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Adrenocorticotropic hormone (ACTH) is the pituitary hormone responsible for controlling how much cortisol is produced by the adrenal glands. Cortisol is one of the main hormones involved in an individual's stress response and produces numerous physiological changes in the body to prepare it for fight or flight. The process of pituitary secretion of ACTH is similar to TSH as it follows another negative feedback loop referred to as the hypothalamic-pituitary-adrenal axis. When an individual's hypothalamus detects low levels of adrenocorticotropic hormone in the blood, it produces a hormone referred to as corticotropin-releasing hormone. Corticotropin-releasing hormone is what tells the pituitary gland to produce more ACTH. When the adrenal glands detect high levels of adrenocorticotropic hormone in the blood, they secrete a hormone called cortisol. When the levels of cortisol in the blood rise, the hypothalamus slows its release of the corticotrophin-releasing hormone. As a result of this process, the pituitary gland slows down its production of ACTH, and the loop starts all over again.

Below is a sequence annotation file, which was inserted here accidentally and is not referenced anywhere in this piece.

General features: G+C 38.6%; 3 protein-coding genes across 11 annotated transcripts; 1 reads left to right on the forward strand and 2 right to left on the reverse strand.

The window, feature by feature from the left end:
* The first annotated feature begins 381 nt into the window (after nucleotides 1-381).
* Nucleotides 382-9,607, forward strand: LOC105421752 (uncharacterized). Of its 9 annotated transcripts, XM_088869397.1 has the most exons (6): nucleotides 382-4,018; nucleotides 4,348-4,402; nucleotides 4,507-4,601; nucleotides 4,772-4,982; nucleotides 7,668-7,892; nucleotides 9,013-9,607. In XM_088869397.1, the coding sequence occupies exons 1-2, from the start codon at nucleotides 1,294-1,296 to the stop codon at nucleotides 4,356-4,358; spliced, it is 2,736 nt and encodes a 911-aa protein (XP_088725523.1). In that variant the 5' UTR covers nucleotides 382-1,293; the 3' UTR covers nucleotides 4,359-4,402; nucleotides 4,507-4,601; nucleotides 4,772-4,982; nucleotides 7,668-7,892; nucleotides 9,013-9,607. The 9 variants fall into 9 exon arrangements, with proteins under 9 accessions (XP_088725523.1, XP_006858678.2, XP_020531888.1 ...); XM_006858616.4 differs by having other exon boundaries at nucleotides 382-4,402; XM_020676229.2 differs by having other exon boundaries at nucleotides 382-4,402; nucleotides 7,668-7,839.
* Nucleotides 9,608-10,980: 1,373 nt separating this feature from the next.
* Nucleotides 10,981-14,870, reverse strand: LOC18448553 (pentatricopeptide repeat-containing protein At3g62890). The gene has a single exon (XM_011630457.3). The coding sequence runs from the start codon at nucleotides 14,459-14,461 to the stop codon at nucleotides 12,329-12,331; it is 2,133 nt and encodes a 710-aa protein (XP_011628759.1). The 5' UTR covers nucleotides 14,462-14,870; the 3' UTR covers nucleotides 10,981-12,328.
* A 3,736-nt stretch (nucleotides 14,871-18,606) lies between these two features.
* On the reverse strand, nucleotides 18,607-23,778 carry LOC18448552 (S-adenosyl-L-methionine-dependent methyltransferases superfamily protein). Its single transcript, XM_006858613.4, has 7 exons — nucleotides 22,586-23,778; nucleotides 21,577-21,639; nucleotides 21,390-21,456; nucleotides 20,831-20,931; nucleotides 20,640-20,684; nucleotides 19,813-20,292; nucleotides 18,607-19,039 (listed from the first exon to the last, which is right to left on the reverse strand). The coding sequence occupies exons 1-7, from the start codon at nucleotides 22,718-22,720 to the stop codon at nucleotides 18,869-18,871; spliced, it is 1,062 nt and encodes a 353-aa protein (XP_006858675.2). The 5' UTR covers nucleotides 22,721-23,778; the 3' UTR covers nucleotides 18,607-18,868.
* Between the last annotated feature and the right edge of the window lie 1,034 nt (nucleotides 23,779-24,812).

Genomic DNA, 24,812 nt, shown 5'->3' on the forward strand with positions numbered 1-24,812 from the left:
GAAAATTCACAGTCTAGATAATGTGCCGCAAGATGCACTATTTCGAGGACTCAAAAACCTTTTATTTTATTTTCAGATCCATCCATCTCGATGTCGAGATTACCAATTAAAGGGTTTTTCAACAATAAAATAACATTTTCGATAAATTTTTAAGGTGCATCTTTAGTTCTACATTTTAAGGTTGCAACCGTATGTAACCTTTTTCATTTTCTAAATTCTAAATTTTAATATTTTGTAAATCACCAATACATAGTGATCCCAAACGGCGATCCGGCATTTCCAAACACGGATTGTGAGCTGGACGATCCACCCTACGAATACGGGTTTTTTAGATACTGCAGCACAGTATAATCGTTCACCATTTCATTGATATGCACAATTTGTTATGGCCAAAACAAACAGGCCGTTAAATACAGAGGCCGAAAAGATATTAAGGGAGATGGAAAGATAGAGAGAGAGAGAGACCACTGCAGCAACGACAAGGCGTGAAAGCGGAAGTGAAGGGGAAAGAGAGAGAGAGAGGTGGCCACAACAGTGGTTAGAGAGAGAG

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Growth hormone acts on numerous parts of an individual's body to promote growth during their childhood years. It is responsible for increasing an individual's height until the bone growth plates or epiphysis fuse. Growth hormone in the adult body is responsible for maintaining metabolism and normal body structure, including managing the range of the individual's blood glucose. The release of growth hormone from the pituitary gland is not a continuous process. This hormone is released in pulses or boluses every three to five hours and is controlled by the hypothalamus. The hypothalamus controls the pituitary release of growth hormone with hormones that include growth hormone-releasing hormone and somatostatin, which release growth hormone and then stop that release. Low glucose, sleep, exercise, and stress are factors known to increase the levels of growth hormone in an individual's body.